Saturday, 30 July 2016

Mammoth Disapointment

Last weekend we took a family trip to Mammoth Mountain. Although I'd be riding solo, it seemed like a crazy waste of opportunity if I didn't ride "America's Best Mountain Bike Park" (or whatever they claim its title to be.) So, with great excitement and anticipation I turned up at the Mammoth Village shuttle point early Saturday morning, ready for a full day of new downhill discoveries!

For reasons too boring to document, I didn't bring my Glory, but elected to rent a bike instead. I ended up with a Trek Session. Like most modern 27.5 downhill rigs it felt light, nimble and not too dissimilar to a regular trail bike. I haven't ridden my Glory since last season and I suspect its going to feel like a moto-cross bike in comparison to the V10 I had at Whistler and the Trek I rode here. However, as nice as the Trek felt, after a few runs I started to realize I was seriously over-gunned.

Mammoth is huge. A massive sprawling mountain with miles of barren trails. Surprisingly its easy to hop off the lift and almost immediately get lost. I honestly have never had such a confusing, frustrating day on a downhill bike in my life. The trail map (which I used constantly) is a spaghetti mess of criss-crossing trails. There's no clear route to take - at least not that I could fathom. After reaching the peak (via gondola) I rode down the double black rated Skid Marks. An endless, dusty single track with a few rocky features here and there to add interest (though I didn't encounter anything that suggested an "expert" level trail.) Aside from being confusing to read on the map, the trail ratings themselves are also odd. There's the familiar greens, blues, blacks and double blacks, but then there's pro and expert lines. The blacks felt like Northstar blues and the double blacks felt more like singles. Once I'd mentally re-callibrated it made trail choice decisions easier, although the lack of adequate signage meant I took plenty of wrong turns and had to back track often. Pedaling a downhill bike isn't fun at the best of times, its even more annoying when you're trying to find your way to a half decent trail.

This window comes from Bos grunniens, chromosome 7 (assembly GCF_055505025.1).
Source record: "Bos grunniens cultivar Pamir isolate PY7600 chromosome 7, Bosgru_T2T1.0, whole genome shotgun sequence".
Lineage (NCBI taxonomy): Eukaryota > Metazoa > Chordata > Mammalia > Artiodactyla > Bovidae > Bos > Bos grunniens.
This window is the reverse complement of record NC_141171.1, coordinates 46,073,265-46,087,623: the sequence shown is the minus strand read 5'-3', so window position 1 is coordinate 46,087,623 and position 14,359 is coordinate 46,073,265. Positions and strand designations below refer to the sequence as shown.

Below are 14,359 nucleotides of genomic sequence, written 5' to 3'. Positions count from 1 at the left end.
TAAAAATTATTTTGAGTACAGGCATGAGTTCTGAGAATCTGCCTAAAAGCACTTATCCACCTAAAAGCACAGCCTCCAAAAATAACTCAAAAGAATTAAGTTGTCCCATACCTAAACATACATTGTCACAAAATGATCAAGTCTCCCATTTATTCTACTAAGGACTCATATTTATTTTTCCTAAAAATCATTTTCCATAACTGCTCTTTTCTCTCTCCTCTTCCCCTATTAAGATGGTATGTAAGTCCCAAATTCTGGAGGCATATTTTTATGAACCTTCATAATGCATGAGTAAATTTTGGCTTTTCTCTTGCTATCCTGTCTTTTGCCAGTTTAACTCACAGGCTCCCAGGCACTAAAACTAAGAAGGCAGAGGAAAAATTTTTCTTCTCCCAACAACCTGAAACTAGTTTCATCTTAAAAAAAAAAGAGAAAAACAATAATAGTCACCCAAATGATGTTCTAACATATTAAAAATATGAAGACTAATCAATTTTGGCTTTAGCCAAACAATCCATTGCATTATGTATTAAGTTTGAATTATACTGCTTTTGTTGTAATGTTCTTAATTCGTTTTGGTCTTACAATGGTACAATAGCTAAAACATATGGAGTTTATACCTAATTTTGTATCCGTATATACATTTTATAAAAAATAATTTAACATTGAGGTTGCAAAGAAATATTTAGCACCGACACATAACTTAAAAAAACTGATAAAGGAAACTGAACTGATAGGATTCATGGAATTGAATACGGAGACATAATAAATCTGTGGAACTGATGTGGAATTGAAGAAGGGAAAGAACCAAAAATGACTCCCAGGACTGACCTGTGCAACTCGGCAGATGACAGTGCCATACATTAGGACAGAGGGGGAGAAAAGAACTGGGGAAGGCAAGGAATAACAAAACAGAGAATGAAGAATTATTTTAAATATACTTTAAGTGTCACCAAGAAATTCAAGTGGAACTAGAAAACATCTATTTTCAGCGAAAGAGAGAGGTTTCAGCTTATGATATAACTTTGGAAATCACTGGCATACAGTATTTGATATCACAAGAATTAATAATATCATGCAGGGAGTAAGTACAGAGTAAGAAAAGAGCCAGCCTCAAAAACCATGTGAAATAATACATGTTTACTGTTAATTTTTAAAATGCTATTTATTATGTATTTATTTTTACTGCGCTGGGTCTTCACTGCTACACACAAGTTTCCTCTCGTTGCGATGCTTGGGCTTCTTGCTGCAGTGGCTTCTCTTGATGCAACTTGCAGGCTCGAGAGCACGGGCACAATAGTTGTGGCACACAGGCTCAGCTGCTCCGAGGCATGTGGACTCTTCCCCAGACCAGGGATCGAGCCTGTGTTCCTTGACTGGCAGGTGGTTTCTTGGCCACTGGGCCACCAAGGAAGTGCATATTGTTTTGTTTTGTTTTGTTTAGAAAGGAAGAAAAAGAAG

Because Mammoth is so big, it meant I barely saw anyone all day. I would've loved to have latched onto some folks and followed them. I had a pervasive sense that I was somehow missing something. That there really was a fun, flowey loop via lift and I just kept missing it by accident. The only fellow riders I did see were riding XC and all-mountain rigs and wearing normal riding gear. I envied their ability to explore and enjoy the alpine air as I watched from behind foggy goggles, huffing and puffing on my burly bike.

Eventually I found a decent descent. From one of the lifts I followed a fellow downhill dressed dude to Flow, Pipeline and Shotgun. Flow was an expert trail and had some fun, steep rocks. Pipeline had a big drop and Shotgun had a few tables and some tech and flow sections. However, by the time I discovered them, I was already beaten down. There's no such thing as dirt at Mammoth. Just dense, kitty litter-like ground pumice stone. Every corner and random parts of the trail (usually just before or after a jump or feature) had deep trenches of the stuff. Big speed sapping traps that would easily send you flying if you touched the front brake enough for the wheel to dig in and send you over the bars. Because my bike wasn't set up moto, I did this a couple of times by mistake - on one particularly bad (but lame) fall I hurt my neck. Without knowing exactly what damage I'd done, I decided to skip the extra steep sections and drops, do a couple of runs to at least warrant getting the bike rental, and then I called it an early day.

Mammoth was bitterly disappointing. I almost want to scrub the experience from memory and go back with the same excitement I previously had, but this time ride with someone who knows the place, and preferably after a period of rain. With decent dirt the trails would be faster (or at least rideable) and knowing exactly where to go without being stumped at every signless five way intersection would make for a much more enjoyable, flowey day of riding. But, it wasn't to be. Fortunately my neck is fine, but the bad taste left by riding somewhere that promised so much is still lingering. A shame :o(

Saturday, 9 July 2016

What a Difference a Day Makes

Your man Mark Twain wasn't wrong.... Summer in San Francisco is feckin' cold. I guess I never noticed it so much when I lived there, but commuting home to Marin its hard not to notice the juxtapose. The wind and icey fog leaves you damn and chilled as you cross the Golden Gate. But hit Sausalito and its back to sunny California again. Crazy, but it makes me appreciate what I have on my doorstep. Half a day later and I'm wearing a vest and baking in beautiful golden sun. Good times.